• Treatment also removes some pathogens, nutrients, and toxic substances, but much of these remains in the liquid effluent left after sewage treatment. This treated liquid effluent is discharged to rivers, estuaries, and the oceans. There is currently no technologically feasible alternative to such discharge.

Sewage Treatment

  • There are three levels of treatment of sewage. Primary treatment removes floating material and settled solid material. Secondary treatment reduces the organic matter content of the sewage by 90% usually through bacterial digestion. Tertiary treatment generally removes some nutrients but is very expensive and only required and performed in very few locations.
  • Sewage treatment has substantially reduced the occurrence of areas of oxygen-depleted water near discharge locations in water bodies with long residence times. However, disposal of treated sewage effluent has a number of adverse effects caused by the pathogens, toxic substances, and nutrients.
  • All sewage treatment produces an organic rich semisolid sludge that contains substantial quantities of trace metals and pathogens. This sewage sludge must be used for landfill or incinerated, both of which create environmental problems. Some sewage sludge was once disposed in the oceans.

Eutrophication

  • Nutrients in sewage have contributed to, or caused, eutrophication in coastal waters, including changes in the dominant species of phytoplankton, an increase in nuisance blooms, and an increase in periodic anoxia caused by plankton blooms.

Toxic Substances

  • Toxic substances have, in some limited instances, reached concentrations in discharge waters that are toxic to marine organisms and have reached concentrations in biota in the discharge region that are too high to be safe for human consumption.
  • Most toxic substances in sewage now come from nonpoint sources such as people’s homes rather than from industry.

Drugs

  • Many pharmaceuticals and drugs disposed in sinks or toilets or passed through the body are not removed by sewage treatment and there is growing evidence that these can cause adversely affect some marine species.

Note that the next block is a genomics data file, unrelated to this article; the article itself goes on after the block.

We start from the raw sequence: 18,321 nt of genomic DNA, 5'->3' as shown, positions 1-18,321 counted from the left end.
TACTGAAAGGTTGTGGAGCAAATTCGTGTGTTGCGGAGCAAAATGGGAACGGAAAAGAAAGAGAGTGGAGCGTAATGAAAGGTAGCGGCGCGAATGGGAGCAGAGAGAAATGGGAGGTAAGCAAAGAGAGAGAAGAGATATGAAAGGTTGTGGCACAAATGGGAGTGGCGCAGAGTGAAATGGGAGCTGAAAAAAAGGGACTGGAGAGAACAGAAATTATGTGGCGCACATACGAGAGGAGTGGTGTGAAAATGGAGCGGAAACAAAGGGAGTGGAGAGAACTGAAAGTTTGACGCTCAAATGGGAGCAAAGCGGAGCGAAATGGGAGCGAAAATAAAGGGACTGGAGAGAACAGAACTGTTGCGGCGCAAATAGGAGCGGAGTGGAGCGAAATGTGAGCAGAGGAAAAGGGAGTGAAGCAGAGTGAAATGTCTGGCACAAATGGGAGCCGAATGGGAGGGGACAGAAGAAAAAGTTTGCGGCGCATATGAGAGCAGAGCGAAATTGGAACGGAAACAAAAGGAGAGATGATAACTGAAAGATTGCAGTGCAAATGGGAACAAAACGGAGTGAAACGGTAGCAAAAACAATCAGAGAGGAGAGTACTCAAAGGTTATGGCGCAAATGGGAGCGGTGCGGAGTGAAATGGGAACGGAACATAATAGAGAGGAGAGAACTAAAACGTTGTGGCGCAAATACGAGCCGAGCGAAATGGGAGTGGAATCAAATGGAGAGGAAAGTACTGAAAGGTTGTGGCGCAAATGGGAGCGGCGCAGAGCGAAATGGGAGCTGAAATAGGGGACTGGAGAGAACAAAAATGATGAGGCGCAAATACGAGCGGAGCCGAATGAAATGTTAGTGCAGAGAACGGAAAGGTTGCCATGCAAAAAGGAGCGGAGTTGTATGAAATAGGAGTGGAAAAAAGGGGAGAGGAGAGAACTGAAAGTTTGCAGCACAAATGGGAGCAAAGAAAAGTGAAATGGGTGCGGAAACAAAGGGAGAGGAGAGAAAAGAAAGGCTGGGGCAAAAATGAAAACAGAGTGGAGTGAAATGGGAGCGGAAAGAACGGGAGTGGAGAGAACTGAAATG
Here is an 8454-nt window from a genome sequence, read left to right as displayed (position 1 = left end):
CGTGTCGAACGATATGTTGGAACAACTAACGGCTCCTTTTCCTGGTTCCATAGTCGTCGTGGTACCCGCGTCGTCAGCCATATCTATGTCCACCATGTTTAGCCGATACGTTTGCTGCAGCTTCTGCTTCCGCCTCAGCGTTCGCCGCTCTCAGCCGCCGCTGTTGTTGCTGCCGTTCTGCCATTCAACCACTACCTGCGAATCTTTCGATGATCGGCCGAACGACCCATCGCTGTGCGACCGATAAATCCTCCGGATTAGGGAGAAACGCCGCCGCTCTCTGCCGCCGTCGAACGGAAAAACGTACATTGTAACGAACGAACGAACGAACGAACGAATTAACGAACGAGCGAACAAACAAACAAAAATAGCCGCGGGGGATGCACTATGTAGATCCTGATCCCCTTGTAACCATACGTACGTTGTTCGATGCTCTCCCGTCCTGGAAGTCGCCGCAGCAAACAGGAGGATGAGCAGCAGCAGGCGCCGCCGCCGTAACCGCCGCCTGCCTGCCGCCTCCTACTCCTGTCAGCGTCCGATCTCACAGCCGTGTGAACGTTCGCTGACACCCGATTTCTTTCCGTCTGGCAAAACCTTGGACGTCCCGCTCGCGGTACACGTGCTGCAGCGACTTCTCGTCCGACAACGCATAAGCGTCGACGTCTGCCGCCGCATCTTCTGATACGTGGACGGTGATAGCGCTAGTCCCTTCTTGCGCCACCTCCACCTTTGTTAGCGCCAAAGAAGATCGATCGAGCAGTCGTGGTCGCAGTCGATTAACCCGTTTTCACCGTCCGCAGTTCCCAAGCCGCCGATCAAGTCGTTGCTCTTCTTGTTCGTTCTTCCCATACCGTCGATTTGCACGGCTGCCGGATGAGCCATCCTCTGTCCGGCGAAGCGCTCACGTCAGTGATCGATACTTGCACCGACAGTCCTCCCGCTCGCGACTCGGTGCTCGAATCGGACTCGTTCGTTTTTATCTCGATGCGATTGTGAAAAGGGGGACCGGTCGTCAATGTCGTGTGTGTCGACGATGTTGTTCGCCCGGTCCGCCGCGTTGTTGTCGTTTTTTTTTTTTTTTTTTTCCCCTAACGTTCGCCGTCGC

Pathogens

  • Pathogens in sewage have caused vast areas of shellfish beds to be unsafe and closed to fishing.

Effects on the Benthos

  • Sewage discharges have caused degradation of the benthic ecosystem surrounding some discharge outfalls.
  • The area of degraded benthic environment is greater as the volume of discharge through an outfall increases. For small discharges there is no area of degraded benthos.
  • Current regulatory philosophy is to collect sewage effluents into a few large discharges in the hopes of limiting the areas degraded, but this strategy is not supported by the scientific facts.

Lessons Learned

  • The organic matter and nutrients in sewage sludge or treated sewage dumped or discharged into the oceans can cause blooms and eutrophication but only if the discharges are large and the residence time of the water in the discharge area is long. If dispersion is adequate, sewage discharges can actually enhance the primary and secondary production of the discharge area.
  • Sewage sludge and sewage have also caused problems in the marine environment as a result of the toxic metals, organic substances, and pathogens that they contain. Sewage treatment is not designed to remove these from the sewage although some removal to the sewage sludge and some die off of pathogens does occur in the treatment process. If these toxins and pathogens were removed, sewage could be used to enhance marine ecosystem productivity if properly dispersed in appropriate locations.
  • The environmental impacts of sewage discharged to the oceans are increased rather than decreased by the current regulatory philosophy that discharges should be confined to the smallest possible number of locations in the oceans rather than in a more highly dispersed manner.

19.7 Urban and Agricultural Runoff

  • Urban and agricultural runoff are nonpoint sources that contain a very wide range of different contaminants including nutrients from fertilizer, herbicides and pesticides, and trace metals from a variety of sources.